Tony Abbott made a surprising claim on Sunday that a $40/tonne carbon tax would increase the retail price of electricity by 100%. Fortunately, John Quiggin has ‘done the maths’ on Abbott’s assertion and points out that it would result in a much lower increase in the retail price to households – around 20%.
So let’s look at the likely effect of a carbon tax on the price of petrol. This CSIRO report, Fuel for Thought, estimates that a $40/tonne emissions permit would only increase the retail price of petrol by 10 cents per litre. So the additional cost of the $23/tonne carbon price touted by the Greens would seem to be no more than the weekly fluctuations in price at my local servo!
That’s hardly a great big new tax. But what’s important from a policy perspective is that a price on carbon of this order isn’t really going to have a significant effect on what we drive and how we drive. Read the rest of this entry »
The idea of a very fast train (VFT) connecting Sydney, Canberra and Melbourne is gaining momentum (again). The CRC for Rail Innovation launched a pre-feasibility study earlier this year; veteran journalist Brain Toohey expressed his enthusiasm for the idea on Insiders on 11 April; and now the Greens are calling on the Federal Government to fund a $10 million study into a new scheme they are proposing.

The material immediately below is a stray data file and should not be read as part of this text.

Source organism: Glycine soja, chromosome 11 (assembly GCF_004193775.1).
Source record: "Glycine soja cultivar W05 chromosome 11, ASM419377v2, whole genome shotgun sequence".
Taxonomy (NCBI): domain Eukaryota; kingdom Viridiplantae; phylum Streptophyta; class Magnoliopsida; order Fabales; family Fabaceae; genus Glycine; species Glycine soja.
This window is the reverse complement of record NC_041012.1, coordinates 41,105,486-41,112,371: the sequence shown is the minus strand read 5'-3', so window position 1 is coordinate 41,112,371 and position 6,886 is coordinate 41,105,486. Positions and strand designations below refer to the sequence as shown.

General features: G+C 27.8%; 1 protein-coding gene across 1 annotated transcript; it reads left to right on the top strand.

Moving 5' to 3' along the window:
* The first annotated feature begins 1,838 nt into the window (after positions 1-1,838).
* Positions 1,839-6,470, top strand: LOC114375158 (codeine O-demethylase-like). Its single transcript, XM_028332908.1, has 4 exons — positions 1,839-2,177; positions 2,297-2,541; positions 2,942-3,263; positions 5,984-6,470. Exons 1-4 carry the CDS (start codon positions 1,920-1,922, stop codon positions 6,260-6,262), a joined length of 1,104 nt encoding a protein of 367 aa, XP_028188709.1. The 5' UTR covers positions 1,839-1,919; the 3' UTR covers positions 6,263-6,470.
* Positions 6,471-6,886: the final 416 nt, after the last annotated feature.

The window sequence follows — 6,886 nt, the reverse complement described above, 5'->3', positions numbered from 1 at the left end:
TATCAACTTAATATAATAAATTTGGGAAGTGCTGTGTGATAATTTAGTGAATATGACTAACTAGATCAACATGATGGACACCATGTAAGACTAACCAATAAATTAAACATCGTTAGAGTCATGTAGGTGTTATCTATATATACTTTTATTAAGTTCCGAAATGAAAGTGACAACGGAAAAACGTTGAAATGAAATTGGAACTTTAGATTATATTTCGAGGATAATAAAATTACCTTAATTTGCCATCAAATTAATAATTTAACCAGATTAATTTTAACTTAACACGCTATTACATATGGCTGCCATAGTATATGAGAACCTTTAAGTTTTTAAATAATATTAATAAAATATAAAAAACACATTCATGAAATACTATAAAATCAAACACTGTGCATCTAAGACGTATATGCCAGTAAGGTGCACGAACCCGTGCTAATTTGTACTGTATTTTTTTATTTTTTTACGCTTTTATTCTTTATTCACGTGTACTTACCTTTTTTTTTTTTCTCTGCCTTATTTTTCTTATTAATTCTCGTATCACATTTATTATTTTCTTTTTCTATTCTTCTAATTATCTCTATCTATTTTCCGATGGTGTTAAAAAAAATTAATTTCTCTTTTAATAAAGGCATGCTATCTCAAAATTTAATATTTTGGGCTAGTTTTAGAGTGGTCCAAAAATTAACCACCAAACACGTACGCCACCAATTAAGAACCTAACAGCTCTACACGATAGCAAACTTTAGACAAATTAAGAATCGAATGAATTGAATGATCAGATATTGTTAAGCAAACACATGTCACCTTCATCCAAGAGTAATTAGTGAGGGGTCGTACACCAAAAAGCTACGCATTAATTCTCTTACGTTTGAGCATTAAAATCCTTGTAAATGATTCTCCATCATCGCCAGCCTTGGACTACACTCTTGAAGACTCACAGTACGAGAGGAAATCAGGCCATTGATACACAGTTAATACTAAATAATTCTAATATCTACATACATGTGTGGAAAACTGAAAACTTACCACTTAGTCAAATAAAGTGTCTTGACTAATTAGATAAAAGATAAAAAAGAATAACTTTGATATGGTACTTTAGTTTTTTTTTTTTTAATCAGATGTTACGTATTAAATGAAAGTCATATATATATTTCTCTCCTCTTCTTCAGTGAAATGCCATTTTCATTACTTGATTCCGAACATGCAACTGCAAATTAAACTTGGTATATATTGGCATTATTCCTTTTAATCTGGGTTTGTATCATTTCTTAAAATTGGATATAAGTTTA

The idea of a VFT has a long history in Australia, dating back to the first serious proposal put forward by the CSIRO in 1984. The key drivers of the current proposal are environmental and resource efficiency and support for expanded regional centres.
I don’t have access to whatever technical analysis the Green’s are relying on, but this seems an unlikely idea. The fact no project has yet been shown to be viable should be a warning to tread warily. I have some doubts. Read the rest of this entry »